I will either hate you or idealize you. Often both at the same time.
I have been called moody and difficult by some. But this is my nature and I refuse to change it. As soon as you change, gain weight, become tired, sad, or angry, I will attack you or leave. This position will remain open until filled or until you read this job offering by mistake.
Do know that I will deny having written this wanted ad and will call you every name under the sun should you discover it by mistake. I’ll call you paranoid, demanding, needy, crazy, rebellious and unsubmissive. Or I may simply rage, break things, and terrorize you and your children. It is always your fault.
I will never . . . repeat . . . never . . .admit that I wrote this or require this . . . but you will understand on some level, the requirements I have. You will courageously attempt to fulfill the duties of “fantasy wife” for many years. Until you become too exhausted, fearful or traumatized to continue. At that time, you may ask me for a vacation or a leave of absence. Under this contract I am not required to give you vacation — ever. Sickness, disability, and childbirth are no exception.
I am accountable to no one, except my own desire to rule. I know enough scripture to use it as a weapon against you and to support my right to dominate your life. I am a cult leader in your home and marriage. I use many recognized tactics of manipulators and mind control. My methods are highly sophisticated, covert and deceptive. It will be difficult to prove my true character, until after much damage has been done.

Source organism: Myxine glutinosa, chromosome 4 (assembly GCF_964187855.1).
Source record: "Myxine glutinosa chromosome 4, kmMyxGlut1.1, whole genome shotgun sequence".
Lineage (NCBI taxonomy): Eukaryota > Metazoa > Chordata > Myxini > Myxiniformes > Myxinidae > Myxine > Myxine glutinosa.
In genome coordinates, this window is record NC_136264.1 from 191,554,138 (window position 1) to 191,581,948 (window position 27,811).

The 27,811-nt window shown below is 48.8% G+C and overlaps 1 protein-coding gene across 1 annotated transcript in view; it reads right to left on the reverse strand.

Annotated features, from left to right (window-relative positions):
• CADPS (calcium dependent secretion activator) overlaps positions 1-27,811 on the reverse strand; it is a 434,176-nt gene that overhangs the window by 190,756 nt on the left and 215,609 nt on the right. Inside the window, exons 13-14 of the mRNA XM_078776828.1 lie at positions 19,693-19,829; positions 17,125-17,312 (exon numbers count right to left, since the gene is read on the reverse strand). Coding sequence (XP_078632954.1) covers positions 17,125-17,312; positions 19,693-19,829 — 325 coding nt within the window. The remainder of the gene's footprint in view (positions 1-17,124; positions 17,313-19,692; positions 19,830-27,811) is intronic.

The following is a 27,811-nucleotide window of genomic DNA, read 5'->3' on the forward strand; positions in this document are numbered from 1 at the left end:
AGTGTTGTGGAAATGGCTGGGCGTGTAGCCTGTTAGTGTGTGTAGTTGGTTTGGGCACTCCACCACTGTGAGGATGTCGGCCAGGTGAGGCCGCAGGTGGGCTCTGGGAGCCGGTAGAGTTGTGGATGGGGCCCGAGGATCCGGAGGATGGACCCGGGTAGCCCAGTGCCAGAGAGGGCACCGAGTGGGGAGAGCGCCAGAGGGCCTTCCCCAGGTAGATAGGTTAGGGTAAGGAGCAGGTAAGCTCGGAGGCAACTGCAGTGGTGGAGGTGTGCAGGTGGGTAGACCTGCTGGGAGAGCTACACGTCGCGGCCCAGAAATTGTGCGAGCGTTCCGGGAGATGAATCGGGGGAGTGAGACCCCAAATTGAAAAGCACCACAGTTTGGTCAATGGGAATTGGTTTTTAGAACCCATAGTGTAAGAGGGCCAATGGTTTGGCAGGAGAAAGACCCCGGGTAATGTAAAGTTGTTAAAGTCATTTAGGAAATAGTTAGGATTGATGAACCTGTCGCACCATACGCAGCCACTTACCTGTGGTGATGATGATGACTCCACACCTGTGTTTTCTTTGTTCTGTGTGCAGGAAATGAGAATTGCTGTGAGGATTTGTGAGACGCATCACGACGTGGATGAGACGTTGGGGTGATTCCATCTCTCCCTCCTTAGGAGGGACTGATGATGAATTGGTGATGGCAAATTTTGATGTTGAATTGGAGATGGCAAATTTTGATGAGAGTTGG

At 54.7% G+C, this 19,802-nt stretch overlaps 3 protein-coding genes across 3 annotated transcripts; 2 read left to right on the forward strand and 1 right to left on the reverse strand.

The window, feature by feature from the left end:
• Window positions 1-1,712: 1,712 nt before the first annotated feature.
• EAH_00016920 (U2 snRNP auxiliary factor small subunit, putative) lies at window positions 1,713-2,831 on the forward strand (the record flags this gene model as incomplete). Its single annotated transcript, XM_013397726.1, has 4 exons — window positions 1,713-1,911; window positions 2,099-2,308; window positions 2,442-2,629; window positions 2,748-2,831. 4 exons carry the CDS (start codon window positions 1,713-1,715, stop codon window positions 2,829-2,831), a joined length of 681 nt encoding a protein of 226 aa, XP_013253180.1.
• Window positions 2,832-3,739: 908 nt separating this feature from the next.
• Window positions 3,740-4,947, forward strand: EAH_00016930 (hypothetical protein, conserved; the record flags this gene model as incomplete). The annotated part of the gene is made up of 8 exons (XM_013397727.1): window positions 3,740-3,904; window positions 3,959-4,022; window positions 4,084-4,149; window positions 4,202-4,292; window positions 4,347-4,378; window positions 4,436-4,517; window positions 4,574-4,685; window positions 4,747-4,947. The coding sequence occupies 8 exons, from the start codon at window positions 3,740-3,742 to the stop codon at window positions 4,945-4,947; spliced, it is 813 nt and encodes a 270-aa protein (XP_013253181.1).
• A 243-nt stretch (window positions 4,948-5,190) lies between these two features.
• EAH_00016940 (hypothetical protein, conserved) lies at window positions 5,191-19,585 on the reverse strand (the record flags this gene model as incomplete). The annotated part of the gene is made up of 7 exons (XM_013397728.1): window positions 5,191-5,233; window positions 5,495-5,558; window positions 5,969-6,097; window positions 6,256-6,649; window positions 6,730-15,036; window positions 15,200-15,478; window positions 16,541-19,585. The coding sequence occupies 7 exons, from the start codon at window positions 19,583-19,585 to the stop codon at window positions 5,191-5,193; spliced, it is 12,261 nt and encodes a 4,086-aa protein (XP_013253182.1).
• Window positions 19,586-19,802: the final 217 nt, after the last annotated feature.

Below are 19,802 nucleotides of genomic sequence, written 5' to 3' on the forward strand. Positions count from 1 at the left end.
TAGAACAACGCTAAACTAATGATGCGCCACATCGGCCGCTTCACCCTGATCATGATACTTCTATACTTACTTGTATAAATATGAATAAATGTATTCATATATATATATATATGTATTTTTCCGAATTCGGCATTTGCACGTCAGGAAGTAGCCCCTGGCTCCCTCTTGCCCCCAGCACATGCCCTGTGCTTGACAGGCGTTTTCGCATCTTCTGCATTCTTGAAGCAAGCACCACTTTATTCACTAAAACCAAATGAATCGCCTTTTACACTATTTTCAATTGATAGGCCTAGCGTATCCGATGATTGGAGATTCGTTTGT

You feel pity for me, compassion and hope that I will change. But you do not yet understand or know . . . I am not like you. Connection and intimacy are not of value in my world, as they are in yours. I am not able to love . . . in the way you define it.
You will be the only witness to my misdeeds, cruelty and neglect but I will cause you to doubt what you see, feel and experience. I have been grooming you . . . to meet my abusive needs . . . But there is a truth inside you — that my machinations can not suppress.
But when the truth begins to speak . . . deep in your heart . . . it will be a terrifying time for me. I will be losing my true and most valued love . . . control. As it starts to slip away, bit by bit. I will be angry, fearful and depressed. Please do not believe this is an indication of “my true love for you.” I never knew you . . . I am unable to interact with a woman in that way. I am responding to my loss of position, status, power and control.
The further away from me you get, the more glaring the lies will appear. You will then see that you are not unlovely, incapable, foolish, and rejected . . . as I made you feel by word or action. You will learn that my words were lies and my unceasing demands — an invisible prison.
As your wings slowly unfurl, under the loving strong power of the Holy Spirit . . . you will grieve your time with me, miss an image of a man that never existed except in your hopes, but you will be free.
Whereas you have been forsaken and hated
With no one passing through,
I will make you an everlasting pride,
A joy from generation to generation.
[This post was sent in by April. Many thanks to her, and to our Lord who is guiding and upholding her as her wings unfurl.]